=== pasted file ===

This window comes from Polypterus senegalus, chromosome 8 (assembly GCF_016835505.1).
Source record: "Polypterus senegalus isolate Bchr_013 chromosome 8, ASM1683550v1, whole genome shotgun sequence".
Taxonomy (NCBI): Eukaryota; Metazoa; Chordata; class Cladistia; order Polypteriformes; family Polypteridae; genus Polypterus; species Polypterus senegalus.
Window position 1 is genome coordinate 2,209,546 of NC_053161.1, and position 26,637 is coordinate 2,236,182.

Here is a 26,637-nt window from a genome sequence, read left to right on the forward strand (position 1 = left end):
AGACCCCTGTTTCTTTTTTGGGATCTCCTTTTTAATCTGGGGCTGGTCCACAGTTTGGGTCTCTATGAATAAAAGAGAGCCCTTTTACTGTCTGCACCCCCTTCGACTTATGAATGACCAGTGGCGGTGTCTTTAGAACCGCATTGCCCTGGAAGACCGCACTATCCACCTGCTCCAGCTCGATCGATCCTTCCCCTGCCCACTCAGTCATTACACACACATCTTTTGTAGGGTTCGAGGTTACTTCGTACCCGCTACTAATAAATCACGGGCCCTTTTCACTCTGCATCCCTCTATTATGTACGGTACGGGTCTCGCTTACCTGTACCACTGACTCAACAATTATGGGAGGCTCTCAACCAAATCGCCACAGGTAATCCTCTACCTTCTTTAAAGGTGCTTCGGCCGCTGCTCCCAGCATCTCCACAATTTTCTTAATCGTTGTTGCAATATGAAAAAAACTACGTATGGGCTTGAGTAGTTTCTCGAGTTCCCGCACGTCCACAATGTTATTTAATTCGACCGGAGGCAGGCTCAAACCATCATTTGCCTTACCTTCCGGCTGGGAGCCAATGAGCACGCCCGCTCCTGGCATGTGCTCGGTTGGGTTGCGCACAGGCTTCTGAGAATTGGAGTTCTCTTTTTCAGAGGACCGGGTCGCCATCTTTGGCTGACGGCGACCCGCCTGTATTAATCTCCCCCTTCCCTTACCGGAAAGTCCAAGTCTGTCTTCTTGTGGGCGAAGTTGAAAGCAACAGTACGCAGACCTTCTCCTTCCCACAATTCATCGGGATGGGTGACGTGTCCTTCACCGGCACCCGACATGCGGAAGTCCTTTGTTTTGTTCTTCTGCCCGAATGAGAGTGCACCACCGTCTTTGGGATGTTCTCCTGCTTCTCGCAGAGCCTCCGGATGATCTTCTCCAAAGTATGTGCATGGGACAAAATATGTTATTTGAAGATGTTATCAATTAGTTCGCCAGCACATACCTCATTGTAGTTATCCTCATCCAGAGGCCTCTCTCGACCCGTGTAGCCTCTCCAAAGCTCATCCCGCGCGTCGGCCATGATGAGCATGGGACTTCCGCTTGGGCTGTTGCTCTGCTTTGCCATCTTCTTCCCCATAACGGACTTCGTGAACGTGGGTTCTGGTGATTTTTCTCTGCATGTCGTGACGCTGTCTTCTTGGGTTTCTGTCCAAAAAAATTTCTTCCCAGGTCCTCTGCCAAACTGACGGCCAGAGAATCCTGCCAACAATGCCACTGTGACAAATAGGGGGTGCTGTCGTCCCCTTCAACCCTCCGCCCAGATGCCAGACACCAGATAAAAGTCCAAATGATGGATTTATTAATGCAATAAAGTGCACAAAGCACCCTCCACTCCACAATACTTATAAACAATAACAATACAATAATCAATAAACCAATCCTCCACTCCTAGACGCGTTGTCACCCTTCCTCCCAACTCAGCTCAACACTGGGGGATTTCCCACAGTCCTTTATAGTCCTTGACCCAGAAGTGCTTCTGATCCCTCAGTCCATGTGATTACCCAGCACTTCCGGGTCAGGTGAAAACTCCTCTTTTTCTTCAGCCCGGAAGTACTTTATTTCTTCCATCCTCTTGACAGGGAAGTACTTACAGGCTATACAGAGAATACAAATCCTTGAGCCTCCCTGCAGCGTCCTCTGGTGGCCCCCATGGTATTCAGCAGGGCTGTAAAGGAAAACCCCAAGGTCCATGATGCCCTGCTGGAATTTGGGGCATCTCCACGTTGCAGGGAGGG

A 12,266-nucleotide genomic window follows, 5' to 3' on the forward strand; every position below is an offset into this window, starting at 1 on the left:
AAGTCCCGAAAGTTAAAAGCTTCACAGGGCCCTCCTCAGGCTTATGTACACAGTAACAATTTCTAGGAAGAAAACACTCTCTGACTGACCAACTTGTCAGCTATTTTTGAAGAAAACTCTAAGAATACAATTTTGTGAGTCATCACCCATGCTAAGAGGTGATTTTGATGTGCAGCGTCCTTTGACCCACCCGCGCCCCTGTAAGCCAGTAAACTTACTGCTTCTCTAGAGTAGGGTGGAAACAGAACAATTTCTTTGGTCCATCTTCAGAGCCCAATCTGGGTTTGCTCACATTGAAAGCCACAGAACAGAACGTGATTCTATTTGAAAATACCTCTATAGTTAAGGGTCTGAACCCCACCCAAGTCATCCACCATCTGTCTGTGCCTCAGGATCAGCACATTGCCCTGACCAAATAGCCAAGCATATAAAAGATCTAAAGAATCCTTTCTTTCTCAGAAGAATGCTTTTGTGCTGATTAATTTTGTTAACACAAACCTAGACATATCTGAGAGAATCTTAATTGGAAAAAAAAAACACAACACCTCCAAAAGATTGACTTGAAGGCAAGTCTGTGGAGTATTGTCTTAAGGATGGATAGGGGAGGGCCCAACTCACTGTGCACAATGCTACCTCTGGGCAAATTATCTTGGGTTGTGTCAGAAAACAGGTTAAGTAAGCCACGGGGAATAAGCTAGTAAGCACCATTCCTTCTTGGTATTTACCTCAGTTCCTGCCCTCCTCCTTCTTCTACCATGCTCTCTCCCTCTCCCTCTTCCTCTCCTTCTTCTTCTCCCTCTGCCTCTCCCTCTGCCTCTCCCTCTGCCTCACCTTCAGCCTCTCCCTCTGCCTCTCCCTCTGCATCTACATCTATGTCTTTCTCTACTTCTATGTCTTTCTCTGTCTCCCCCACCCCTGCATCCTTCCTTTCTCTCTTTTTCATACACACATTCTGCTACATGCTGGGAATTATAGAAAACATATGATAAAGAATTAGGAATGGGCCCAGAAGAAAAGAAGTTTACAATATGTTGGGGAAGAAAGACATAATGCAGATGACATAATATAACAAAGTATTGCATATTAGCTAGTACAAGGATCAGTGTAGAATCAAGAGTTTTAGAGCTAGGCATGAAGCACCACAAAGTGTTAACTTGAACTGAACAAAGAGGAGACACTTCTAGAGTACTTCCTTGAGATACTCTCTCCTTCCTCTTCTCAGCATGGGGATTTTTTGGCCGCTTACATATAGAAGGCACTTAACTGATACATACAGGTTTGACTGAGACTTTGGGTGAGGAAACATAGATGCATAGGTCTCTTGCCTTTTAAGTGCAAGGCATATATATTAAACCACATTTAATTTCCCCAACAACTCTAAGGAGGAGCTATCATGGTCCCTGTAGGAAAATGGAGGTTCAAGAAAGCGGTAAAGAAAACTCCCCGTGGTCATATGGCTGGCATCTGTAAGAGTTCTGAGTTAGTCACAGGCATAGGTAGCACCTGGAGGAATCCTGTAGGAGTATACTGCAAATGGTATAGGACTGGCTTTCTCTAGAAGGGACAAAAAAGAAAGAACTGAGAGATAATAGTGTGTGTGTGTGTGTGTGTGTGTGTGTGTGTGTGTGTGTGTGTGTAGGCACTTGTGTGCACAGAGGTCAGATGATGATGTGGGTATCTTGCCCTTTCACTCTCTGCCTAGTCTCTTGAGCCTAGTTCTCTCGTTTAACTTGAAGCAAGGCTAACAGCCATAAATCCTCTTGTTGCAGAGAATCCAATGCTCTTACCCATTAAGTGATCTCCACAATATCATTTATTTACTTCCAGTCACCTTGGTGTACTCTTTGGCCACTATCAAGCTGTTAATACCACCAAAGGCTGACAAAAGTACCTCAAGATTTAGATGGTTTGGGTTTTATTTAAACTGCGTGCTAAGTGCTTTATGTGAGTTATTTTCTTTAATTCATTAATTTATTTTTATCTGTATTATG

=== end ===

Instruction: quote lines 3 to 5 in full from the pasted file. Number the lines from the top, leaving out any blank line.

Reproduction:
Taxonomy (NCBI): Eukaryota; Metazoa; Chordata; class Cladistia; order Polypteriformes; family Polypteridae; genus Polypterus; species Polypterus senegalus.
Window position 1 is genome coordinate 2,209,546 of NC_053161.1, and position 26,637 is coordinate 2,236,182.

Here is a 26,637-nt window from a genome sequence, read left to right on the forward strand (position 1 = left end):